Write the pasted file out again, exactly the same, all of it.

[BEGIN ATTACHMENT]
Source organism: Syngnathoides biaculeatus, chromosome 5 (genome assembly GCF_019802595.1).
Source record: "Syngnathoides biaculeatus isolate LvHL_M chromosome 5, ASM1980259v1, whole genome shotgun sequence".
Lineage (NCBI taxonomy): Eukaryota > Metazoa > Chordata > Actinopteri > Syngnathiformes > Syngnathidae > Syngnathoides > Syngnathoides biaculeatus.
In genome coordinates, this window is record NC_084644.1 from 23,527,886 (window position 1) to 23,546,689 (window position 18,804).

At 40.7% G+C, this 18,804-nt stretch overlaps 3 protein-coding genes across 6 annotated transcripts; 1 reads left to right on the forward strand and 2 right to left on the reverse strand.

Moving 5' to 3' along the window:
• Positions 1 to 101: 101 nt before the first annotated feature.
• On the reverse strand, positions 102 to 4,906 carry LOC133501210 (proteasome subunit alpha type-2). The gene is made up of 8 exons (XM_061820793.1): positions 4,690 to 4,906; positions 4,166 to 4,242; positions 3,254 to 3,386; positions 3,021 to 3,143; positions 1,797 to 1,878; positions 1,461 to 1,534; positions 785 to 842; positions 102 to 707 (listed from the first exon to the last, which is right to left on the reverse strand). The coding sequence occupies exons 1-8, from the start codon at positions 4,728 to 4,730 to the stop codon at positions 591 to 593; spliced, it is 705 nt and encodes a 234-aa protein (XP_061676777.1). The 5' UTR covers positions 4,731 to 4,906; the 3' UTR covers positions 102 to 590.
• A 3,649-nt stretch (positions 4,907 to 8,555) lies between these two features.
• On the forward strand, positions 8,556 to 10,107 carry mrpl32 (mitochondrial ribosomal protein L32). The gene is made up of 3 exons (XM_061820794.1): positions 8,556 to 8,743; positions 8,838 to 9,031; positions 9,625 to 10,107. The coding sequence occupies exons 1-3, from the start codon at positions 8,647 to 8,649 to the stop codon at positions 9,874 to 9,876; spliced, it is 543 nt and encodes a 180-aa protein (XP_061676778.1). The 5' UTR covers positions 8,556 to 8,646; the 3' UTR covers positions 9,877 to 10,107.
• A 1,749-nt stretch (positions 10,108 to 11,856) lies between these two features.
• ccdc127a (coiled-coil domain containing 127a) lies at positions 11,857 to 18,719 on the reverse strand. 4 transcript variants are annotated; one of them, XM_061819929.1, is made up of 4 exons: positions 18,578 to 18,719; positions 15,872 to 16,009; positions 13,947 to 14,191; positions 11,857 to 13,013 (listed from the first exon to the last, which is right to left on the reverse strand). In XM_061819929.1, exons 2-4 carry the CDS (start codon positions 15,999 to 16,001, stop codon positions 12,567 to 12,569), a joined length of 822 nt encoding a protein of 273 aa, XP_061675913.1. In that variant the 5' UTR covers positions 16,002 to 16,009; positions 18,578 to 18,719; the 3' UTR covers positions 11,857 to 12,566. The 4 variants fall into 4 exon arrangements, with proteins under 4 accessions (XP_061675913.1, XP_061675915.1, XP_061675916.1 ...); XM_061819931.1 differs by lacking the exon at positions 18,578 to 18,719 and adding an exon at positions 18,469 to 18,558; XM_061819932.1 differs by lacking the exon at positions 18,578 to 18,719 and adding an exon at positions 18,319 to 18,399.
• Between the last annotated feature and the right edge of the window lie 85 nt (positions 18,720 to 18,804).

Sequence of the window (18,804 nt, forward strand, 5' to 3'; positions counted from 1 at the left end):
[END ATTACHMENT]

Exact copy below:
Source organism: Syngnathoides biaculeatus, chromosome 5 (genome assembly GCF_019802595.1).
Source record: "Syngnathoides biaculeatus isolate LvHL_M chromosome 5, ASM1980259v1, whole genome shotgun sequence".
Lineage (NCBI taxonomy): Eukaryota > Metazoa > Chordata > Actinopteri > Syngnathiformes > Syngnathidae > Syngnathoides > Syngnathoides biaculeatus.
In genome coordinates, this window is record NC_084644.1 from 23,527,886 (window position 1) to 23,546,689 (window position 18,804).

At 40.7% G+C, this 18,804-nt stretch overlaps 3 protein-coding genes across 6 annotated transcripts; 1 reads left to right on the forward strand and 2 right to left on the reverse strand.

Moving 5' to 3' along the window:
• Positions 1 to 101: 101 nt before the first annotated feature.
• On the reverse strand, positions 102 to 4,906 carry LOC133501210 (proteasome subunit alpha type-2). The gene is made up of 8 exons (XM_061820793.1): positions 4,690 to 4,906; positions 4,166 to 4,242; positions 3,254 to 3,386; positions 3,021 to 3,143; positions 1,797 to 1,878; positions 1,461 to 1,534; positions 785 to 842; positions 102 to 707 (listed from the first exon to the last, which is right to left on the reverse strand). The coding sequence occupies exons 1-8, from the start codon at positions 4,728 to 4,730 to the stop codon at positions 591 to 593; spliced, it is 705 nt and encodes a 234-aa protein (XP_061676777.1). The 5' UTR covers positions 4,731 to 4,906; the 3' UTR covers positions 102 to 590.
• A 3,649-nt stretch (positions 4,907 to 8,555) lies between these two features.
• On the forward strand, positions 8,556 to 10,107 carry mrpl32 (mitochondrial ribosomal protein L32). The gene is made up of 3 exons (XM_061820794.1): positions 8,556 to 8,743; positions 8,838 to 9,031; positions 9,625 to 10,107. The coding sequence occupies exons 1-3, from the start codon at positions 8,647 to 8,649 to the stop codon at positions 9,874 to 9,876; spliced, it is 543 nt and encodes a 180-aa protein (XP_061676778.1). The 5' UTR covers positions 8,556 to 8,646; the 3' UTR covers positions 9,877 to 10,107.
• A 1,749-nt stretch (positions 10,108 to 11,856) lies between these two features.
• ccdc127a (coiled-coil domain containing 127a) lies at positions 11,857 to 18,719 on the reverse strand. 4 transcript variants are annotated; one of them, XM_061819929.1, is made up of 4 exons: positions 18,578 to 18,719; positions 15,872 to 16,009; positions 13,947 to 14,191; positions 11,857 to 13,013 (listed from the first exon to the last, which is right to left on the reverse strand). In XM_061819929.1, exons 2-4 carry the CDS (start codon positions 15,999 to 16,001, stop codon positions 12,567 to 12,569), a joined length of 822 nt encoding a protein of 273 aa, XP_061675913.1. In that variant the 5' UTR covers positions 16,002 to 16,009; positions 18,578 to 18,719; the 3' UTR covers positions 11,857 to 12,566. The 4 variants fall into 4 exon arrangements, with proteins under 4 accessions (XP_061675913.1, XP_061675915.1, XP_061675916.1 ...); XM_061819931.1 differs by lacking the exon at positions 18,578 to 18,719 and adding an exon at positions 18,469 to 18,558; XM_061819932.1 differs by lacking the exon at positions 18,578 to 18,719 and adding an exon at positions 18,319 to 18,399.
• Between the last annotated feature and the right edge of the window lie 85 nt (positions 18,720 to 18,804).

Sequence of the window (18,804 nt, forward strand, 5' to 3'; positions counted from 1 at the left end):